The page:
Hunt as depicted in Volume V (1891) of the "Vermont Historical Gazetteer".
|1st Lieutenant Governor of Vermont|
|Born||September 12, 1738|
|Died||June 1, 1823 (aged 84)|
|Resting place||North Vernon Cemetery, North Vernon, Vermont|
|Spouse(s)||Lavinia (Swan) Hunt|
Lewis R. Morris
|Children||Ellen Francis Hunt|
Lavina S. Hunt
|Parents||Samuel Strong Hunt|
Ann (Ellsworth) Hunt
Jonathan Hunt (September 12, 1738 - June 1, 1823) was an American pioneer, landowner and politician from Vernon, Vermont. He served as Lieutenant Governor of Vermont and was a member of the prominent Hunt family of Vermont.
Hunt was born in Northfield, Massachusetts, the son of Captain Samuel Strong Hunt of Northampton and Ann (Ellsworth) Hunt of Windsor, Connecticut. He was one of the earliest settlers of Vermont, and he began clearing land at Guilford, Vermont in 1758.
There are indications that the Hunt family had ties to Vermont even earlier, when Hunt's grandfather Jonathan witnessed a 1687 Massachusetts deed conferring land in what was later Vermont by several Native Americans. Hunt's father, Captain Samuel, had himself been the proprietor named in the charter of many New Hampshire towns.
Hunt held various political positions in Vermont, and served as sheriff of Windham County in 1781. He was high sheriff in 1782, and judge of the Windham County Court in 1783. He served as Lieutenant Governor of the state of Vermont from 1794 to 1796. In 1800 Hunt served as one of Vermont's presidential electors; Vermont was carried by the Federalists, and Hunt cast his ballots for Federalist candidates John Adams and Charles Cotesworth Pinckney.
Hunt is considered one of the founders of Vermont as well as one of its earliest pioneers and largest landowners. He lived in Vernon, Vermont, the name suggested by his wife Lavinia (Swan) Hunt, a Massachusetts native and former pupil of President John Adams.
When Hunt was instructed by the Vermont General Assembly to change the name of the town he represented from Hinsdale to Huntstown in his honor, he demurred. He asked his wife, who suggested Vernon instead, making it the only Vermont town said to be named by a woman. The Governor Hunt house, built by Hunt in 1779, and once featured in Herbert W. Congdon's "Old Vermont Houses," is now on the grounds of the Vermont Yankee Nuclear Power Plant. Hunt's son, also named Jonathan Hunt, served as a U.S. Congressman from Vermont.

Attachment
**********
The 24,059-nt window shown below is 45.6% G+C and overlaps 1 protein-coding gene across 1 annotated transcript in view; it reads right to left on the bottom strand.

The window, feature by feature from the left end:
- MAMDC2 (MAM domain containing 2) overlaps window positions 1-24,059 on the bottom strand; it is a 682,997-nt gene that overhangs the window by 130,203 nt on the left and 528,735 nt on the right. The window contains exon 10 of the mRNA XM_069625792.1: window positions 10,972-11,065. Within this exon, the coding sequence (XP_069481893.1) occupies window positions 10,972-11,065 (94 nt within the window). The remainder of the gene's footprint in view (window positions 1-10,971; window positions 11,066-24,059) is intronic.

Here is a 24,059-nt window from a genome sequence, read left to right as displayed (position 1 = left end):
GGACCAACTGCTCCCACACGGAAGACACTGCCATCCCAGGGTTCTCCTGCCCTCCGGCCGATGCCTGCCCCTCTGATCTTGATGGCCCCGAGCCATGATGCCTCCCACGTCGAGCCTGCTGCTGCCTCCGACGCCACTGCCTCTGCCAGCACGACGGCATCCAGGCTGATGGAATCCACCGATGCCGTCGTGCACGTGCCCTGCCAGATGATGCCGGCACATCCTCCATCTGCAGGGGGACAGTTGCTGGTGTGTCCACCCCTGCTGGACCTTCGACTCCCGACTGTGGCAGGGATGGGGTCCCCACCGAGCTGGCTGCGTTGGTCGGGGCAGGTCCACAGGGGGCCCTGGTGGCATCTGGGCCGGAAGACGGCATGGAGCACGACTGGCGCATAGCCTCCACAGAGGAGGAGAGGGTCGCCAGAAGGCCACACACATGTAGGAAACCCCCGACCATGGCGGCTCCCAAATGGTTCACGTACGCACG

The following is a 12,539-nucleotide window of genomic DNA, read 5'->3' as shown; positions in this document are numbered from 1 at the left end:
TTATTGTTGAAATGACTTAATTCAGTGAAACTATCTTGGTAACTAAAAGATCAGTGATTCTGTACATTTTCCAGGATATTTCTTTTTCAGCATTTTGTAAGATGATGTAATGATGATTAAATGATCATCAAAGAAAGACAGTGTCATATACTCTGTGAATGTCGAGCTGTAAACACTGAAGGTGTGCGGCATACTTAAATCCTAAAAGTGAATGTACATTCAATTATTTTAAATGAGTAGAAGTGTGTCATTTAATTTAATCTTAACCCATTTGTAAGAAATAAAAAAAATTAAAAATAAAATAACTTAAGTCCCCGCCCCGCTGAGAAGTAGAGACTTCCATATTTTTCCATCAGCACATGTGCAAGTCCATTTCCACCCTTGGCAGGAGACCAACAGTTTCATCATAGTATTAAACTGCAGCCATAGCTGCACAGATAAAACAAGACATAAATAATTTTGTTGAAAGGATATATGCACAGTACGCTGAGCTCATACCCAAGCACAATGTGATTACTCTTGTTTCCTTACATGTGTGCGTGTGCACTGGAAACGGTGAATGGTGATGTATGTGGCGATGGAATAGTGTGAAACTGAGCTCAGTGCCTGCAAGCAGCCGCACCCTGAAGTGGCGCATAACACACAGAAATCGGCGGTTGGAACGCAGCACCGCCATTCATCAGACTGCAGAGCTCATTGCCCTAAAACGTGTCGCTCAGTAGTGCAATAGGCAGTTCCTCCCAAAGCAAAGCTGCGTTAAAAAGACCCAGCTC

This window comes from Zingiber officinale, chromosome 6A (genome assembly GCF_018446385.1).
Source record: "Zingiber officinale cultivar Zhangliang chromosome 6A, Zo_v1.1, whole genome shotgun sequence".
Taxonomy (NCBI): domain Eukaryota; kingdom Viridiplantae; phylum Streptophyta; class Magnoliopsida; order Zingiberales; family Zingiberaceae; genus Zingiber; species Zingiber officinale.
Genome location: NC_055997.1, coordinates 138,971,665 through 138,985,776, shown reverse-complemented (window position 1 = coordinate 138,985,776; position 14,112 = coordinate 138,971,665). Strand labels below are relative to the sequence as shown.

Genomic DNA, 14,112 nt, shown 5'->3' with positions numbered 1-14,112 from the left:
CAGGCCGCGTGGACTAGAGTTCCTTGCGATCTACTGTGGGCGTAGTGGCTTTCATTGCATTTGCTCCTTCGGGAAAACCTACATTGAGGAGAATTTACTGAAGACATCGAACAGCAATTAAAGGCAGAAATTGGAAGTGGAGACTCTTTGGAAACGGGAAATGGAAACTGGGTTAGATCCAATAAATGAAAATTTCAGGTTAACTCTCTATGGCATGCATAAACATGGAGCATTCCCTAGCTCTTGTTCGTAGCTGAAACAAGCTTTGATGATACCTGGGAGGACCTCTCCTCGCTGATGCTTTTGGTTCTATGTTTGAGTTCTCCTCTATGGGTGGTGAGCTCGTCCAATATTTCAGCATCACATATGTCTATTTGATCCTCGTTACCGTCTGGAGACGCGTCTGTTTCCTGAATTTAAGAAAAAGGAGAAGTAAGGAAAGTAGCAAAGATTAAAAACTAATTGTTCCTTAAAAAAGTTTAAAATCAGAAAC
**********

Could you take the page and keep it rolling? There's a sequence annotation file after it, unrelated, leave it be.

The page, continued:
Hunt died in Vernon on June 1, 1823. Governor Hunt Road in Vernon, Vermont is named for Hunt.
Hunt's brother General Arad Hunt, who also lived in Vernon, was general of the Vermont militia, a member of the Westminster Convention of 1777, and a prominent early backer of Middlebury College, to which he donated over 5,000 acres (20 km2) of land in Albany, Vermont. He and his brother were among the largest speculators in Vermont lands, owning tens of thousands of acres across the state.
Hunt married Lavinia Swan on July 15, 1779. They had four children: Ellen Francis Hunt, Anne Hunt, Lavina S. Hunt and Jonathan Hunt. Their son was a U.S. Congressman from Vermont, and their daughter Ellen was married to Lewis R. Morris, U.S. Congressman from Vermont and nephew of statesman Gouverneur Morris.
Hunt's brother-in-law Benjamin Swan served as Vermont's State Treasurer for many years. His brother-in-law Timothy Swan was an eccentric composer and poet who lived in Suffield, Connecticut.) His family would go on to be one of the most prominent in the entire state.
Lieutenant governor of Vermont jonathan hunt.
jonathan hunt Northampton, Massachusetts 1738.